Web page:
The producers, François Rozon of Encore Television and Sophie Deschênes of Sovimage, presented the idea to CBC in the same way: "It did not take very long before they accepted our concept of an up-to-date, hyperrealist version. It was a risky bet, but they knew there was a solid team to back it up, including the amazing author Gilles Desjardins and the talented director Sylvain Archambault. Everyone has their place and their specific strengths, so all the pieces of the puzzle got together wonderfully well, very quickly. And we won the bet, with 1.6 million viewers and many awards.”
To the last detail
And yet there were great challenges to overcome. As Dominique explains: "To tell the truth, we were scared to death of doing this project! However, we could not do anything, but to put all our passion, our energy and our heart into it. It had to work." Just like our ancestors, the production team was confronted with the whims of nature, even in the middle of summer: "For the first season, the film crew shot from May to July 2015 and it rained almost every day of the shooting. The members of the team literally sank into the mud! As the series was filmed partly in the forest, they were covered with black flies! It was complicated from a technical point of view, but ultimately, it helped to create realism: the clothes of the characters were dirty, for real!"
Director Sylvain Archambault. Photo by Bertrand Calmeau.
Beyond the weather, creating the atmosphere of the 1880s was the remarkable work of artistic direction: "It was also necessary to recreate a complete location where we did not see any electric wire, with houses of this specific time. Every accessory, suit, color, was precisely from that time. For example, each item in the general store is authentic. It could be a museum! Nothing was left to chance because we had the concern to recreate something real, in full. The craftsmen did an extraordinary job!"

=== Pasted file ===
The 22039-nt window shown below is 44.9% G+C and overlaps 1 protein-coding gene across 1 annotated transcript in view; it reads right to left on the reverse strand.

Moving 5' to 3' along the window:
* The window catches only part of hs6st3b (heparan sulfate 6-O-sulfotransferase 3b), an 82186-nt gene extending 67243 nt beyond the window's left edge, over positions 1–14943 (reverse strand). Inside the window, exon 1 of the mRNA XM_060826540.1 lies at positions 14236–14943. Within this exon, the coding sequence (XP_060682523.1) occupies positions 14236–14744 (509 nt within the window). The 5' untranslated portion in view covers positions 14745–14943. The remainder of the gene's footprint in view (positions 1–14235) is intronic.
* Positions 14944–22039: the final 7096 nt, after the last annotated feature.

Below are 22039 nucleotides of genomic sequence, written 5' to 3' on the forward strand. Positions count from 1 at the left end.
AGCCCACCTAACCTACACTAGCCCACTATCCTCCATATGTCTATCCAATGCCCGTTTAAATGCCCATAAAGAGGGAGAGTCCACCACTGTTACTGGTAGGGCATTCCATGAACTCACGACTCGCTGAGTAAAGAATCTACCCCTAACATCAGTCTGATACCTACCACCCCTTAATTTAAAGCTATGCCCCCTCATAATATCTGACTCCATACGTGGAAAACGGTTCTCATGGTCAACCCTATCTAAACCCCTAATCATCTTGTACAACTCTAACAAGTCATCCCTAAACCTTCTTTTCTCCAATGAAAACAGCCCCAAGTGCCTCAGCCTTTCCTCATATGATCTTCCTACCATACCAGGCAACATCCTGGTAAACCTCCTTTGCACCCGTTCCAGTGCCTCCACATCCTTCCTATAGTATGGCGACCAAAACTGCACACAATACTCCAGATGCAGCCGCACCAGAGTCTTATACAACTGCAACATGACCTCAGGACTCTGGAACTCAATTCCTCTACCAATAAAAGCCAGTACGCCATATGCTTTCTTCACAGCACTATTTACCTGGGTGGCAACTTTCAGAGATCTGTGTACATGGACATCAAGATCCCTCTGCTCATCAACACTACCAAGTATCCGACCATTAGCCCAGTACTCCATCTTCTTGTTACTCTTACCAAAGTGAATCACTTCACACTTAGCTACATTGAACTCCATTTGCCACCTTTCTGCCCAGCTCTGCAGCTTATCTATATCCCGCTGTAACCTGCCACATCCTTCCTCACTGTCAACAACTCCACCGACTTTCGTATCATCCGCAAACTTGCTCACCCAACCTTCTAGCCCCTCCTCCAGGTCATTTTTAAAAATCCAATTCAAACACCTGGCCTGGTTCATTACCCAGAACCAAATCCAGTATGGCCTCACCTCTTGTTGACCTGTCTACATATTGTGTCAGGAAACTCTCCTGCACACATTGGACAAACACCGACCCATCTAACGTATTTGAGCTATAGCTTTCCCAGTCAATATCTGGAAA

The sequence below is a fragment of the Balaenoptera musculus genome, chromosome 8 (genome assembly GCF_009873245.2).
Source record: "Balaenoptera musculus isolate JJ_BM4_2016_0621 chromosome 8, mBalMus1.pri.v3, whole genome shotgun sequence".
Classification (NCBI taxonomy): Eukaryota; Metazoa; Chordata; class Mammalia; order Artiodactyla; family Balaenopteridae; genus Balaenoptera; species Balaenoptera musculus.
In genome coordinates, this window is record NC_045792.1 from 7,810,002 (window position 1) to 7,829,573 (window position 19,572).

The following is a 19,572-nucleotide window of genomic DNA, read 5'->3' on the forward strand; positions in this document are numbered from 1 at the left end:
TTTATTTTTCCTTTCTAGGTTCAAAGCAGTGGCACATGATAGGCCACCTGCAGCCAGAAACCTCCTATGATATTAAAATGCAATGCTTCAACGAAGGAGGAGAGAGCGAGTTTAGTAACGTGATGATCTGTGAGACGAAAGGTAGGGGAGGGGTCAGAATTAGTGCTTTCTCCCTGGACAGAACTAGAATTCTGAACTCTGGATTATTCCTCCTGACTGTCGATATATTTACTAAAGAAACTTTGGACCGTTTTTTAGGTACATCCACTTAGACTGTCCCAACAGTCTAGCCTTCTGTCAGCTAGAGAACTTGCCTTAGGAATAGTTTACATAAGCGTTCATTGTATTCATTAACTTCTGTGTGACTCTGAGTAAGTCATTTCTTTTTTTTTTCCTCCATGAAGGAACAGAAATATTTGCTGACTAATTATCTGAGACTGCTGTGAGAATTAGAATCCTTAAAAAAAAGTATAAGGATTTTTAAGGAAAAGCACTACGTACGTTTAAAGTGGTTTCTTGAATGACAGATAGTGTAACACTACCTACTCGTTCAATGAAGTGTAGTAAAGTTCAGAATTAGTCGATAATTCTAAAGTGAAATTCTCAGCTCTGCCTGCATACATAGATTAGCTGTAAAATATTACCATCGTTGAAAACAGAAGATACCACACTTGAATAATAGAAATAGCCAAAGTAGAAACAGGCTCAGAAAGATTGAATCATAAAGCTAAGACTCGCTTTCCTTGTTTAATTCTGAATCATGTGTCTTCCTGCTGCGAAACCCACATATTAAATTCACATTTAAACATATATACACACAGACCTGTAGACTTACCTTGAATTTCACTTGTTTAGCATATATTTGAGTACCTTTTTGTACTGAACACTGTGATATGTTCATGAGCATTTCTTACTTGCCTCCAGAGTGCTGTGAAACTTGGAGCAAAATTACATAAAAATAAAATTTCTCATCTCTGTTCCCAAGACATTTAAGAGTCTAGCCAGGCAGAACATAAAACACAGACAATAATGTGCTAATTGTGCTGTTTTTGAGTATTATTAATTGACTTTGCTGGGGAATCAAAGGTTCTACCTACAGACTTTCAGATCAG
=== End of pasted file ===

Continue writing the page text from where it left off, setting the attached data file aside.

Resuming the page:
And the results are the envy of international producers: "When I show parts of the series to foreigners, they see the fantastic work that can be done in Quebec with very small budgets. The quality of the product, the visual aspects, the beauty of the images; it all impresses them." Indeed a large distribution of Les Pays d'en haut is already intended on TV5 Monde, in addition to a possible international deal via France Télévision Distribution.
Dominique Simard, Managing Director and CFO at Encore. Photo by Bertrand Calmeau.
A story, ours
For Dominique Simard and her team, the desire to expose our past as it was, even if they had to alter what many consider a monument of Quebec television, was stronger than anything: "To be told a story, our story, in a difficult region, within our climate - it’s exciting. Stories of perseverance, hope and love beyond the challenges and the cold are always fascinating because, in the end, it’s the story of our grandparents who fought to survive. It's in us. So it touches us in every way. I am proud that we were able to show to a new generation what life was like in Quebec at the time, without romanticising, in a totally real and genuine way. And the nice surprise is that History teachers talk about the series to their students. It’s a sign that they believe that it is faithful to the reality and that it can be a positive contribution to our culture."